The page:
My wife worked as a Rural Mail Carrier for a time and they have to provide their own vehicles. Some people find old rhd mail jeeps, some people use other factory rhd vehicles like Subarus and newer model jeeps, some people use aftermarket rhd kits and some people straddle, using their left foot and hand for controlling the vehicle. Most factory rhd vehicles are worn out or very pricey and I found most of the kits to be low quality and use v-belts to transfer the steering from the left side to the right. V-belts are not a good solution for low speed, high torque applications. My first attempt at building my own rhd kit was with a v-belt, just mocking the existing kits and I noticed something. No matter how tight I got the belt, I could still make the belt slip by simply holding the left steering wheel still while turning the right steering wheel. Anyone who's had a car stall while moving, knows how much force it takes to steer when the power steering is out. Plenty to make it slip which equates to no steering. I also didn't like the fact that the belt gets installed just below the steering wheel where it would be easy to get something caught up in the belt which would block your steering. Most of the aftermarket rhd kits attachment points are too weak in my opinion. So on my second set up, I didn't copy what everyone else was doing. I used a chain drive and placed it under the dash, out of the way. Chains are used for high torque, low speed human power all the time and almost everyone has used it. Bicycles. Just think about how much torque is applied by someone pedaling up a hill.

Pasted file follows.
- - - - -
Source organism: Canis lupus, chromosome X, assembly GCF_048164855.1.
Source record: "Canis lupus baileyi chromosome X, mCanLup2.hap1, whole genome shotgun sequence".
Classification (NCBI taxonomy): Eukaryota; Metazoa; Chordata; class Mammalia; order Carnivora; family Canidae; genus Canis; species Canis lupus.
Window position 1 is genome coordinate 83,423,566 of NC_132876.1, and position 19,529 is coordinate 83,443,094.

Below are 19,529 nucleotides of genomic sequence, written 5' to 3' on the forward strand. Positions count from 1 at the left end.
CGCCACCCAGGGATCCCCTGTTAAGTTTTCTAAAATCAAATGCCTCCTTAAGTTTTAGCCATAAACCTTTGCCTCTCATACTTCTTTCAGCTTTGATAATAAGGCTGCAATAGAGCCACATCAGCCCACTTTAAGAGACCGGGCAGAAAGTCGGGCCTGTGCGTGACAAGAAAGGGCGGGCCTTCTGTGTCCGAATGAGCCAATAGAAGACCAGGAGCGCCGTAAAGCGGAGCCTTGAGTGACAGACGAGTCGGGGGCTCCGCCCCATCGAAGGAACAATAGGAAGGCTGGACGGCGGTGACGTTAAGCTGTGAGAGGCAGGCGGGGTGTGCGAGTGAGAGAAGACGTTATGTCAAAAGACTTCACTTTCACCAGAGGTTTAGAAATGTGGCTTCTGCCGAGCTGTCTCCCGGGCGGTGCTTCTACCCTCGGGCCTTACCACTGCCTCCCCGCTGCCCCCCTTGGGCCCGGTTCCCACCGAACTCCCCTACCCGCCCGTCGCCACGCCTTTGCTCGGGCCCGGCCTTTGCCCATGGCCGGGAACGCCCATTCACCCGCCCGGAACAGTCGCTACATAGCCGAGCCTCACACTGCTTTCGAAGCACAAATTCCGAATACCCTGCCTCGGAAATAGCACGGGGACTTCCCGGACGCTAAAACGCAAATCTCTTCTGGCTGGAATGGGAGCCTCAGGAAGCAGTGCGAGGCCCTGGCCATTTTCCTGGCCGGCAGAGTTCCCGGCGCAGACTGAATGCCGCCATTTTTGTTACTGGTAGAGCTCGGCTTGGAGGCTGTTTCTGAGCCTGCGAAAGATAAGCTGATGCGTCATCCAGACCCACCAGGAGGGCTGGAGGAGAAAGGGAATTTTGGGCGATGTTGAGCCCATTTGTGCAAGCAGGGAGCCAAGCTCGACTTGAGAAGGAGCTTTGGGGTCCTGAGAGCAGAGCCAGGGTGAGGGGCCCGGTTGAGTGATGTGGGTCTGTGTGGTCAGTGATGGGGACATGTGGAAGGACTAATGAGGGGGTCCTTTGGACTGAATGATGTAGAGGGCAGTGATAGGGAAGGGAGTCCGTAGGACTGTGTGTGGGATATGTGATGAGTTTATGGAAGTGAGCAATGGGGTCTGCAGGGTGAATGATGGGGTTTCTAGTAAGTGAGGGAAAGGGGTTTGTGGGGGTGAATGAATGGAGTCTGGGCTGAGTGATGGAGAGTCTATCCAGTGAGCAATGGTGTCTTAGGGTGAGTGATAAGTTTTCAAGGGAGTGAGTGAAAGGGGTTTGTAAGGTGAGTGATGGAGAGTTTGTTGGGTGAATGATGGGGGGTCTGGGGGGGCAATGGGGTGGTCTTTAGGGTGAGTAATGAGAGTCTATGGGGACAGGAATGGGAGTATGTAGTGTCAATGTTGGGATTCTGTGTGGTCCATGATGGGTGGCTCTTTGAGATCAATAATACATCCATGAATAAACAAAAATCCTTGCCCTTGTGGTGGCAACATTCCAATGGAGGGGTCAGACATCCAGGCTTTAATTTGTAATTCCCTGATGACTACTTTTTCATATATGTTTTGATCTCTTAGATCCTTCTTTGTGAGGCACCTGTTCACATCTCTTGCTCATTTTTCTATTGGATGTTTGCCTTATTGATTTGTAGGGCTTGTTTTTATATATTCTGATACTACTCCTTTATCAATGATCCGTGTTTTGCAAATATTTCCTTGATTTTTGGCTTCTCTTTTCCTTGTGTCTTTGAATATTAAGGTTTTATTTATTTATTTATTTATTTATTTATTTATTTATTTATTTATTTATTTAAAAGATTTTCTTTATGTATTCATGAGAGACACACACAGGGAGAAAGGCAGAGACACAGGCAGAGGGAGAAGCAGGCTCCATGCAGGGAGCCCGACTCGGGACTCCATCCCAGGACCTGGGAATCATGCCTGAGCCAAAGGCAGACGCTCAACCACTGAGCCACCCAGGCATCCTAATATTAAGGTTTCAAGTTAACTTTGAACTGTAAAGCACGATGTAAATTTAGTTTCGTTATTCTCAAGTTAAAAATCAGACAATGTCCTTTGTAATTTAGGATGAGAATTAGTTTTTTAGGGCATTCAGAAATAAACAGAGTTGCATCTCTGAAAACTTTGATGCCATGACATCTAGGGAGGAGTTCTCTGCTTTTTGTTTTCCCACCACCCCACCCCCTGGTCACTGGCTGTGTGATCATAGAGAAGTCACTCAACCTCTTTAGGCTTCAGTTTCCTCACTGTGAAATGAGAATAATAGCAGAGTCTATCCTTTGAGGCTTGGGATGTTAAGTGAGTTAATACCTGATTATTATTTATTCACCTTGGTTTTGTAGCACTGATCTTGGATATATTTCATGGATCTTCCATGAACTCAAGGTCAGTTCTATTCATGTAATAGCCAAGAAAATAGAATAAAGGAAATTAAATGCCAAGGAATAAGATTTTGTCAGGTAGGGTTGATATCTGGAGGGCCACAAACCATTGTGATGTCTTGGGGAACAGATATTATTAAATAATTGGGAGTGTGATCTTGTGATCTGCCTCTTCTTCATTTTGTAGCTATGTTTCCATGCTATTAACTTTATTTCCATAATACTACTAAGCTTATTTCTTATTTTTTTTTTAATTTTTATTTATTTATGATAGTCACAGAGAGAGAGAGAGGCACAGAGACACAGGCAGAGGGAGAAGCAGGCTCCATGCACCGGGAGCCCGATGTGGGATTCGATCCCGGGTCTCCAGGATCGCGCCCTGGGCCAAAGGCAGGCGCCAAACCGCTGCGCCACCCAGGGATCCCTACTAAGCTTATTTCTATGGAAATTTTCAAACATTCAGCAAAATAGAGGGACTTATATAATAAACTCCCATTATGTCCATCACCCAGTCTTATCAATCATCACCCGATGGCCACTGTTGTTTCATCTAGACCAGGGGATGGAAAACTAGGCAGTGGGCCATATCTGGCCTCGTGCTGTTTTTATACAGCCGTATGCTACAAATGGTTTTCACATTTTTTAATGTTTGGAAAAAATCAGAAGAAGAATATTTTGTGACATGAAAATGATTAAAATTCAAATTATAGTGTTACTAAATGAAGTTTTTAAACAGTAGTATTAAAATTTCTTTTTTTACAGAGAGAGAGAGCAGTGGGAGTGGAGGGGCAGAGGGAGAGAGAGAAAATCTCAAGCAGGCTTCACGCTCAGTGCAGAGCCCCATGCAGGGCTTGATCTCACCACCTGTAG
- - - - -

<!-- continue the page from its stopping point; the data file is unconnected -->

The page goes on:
Here's what everyone else does.
A belt right up there where your hands are with no shroud and pedals that either pivot on the bottom or on top and in either case, have a much shorter pedal arm length which gives you less travel and feels unnatural. I've seen a few of these units after a few years of use. Invariably, people end up attaching straps from the top of the unit to the right side of the dash because that whole assembly tends to get pulled to the left due to the stress.
Here's what I did.
Nothing to knock your knee on or get your hand tangles up in. The steering wheel had the same angle and height as the original. Plenty of foot clearance. The brake pedal arm length was the exact same as the original and the pedal was at the same height as the original. Very comfortable to drive. Not very comfortable to design though. It took a lot of contorting and laying under the dash. If I were to get back into rhd conversions(and you never know), I would either do it like this or find true right hand drive steering boxes or rack and pinions from the UK or Australia. There's plenty from Japan too but pretty much just for Hondas and Subarus, neither of which will hold up to rural gravel roads for very long compared to an SUV or Pickup.
Here's the complete, self contained unit.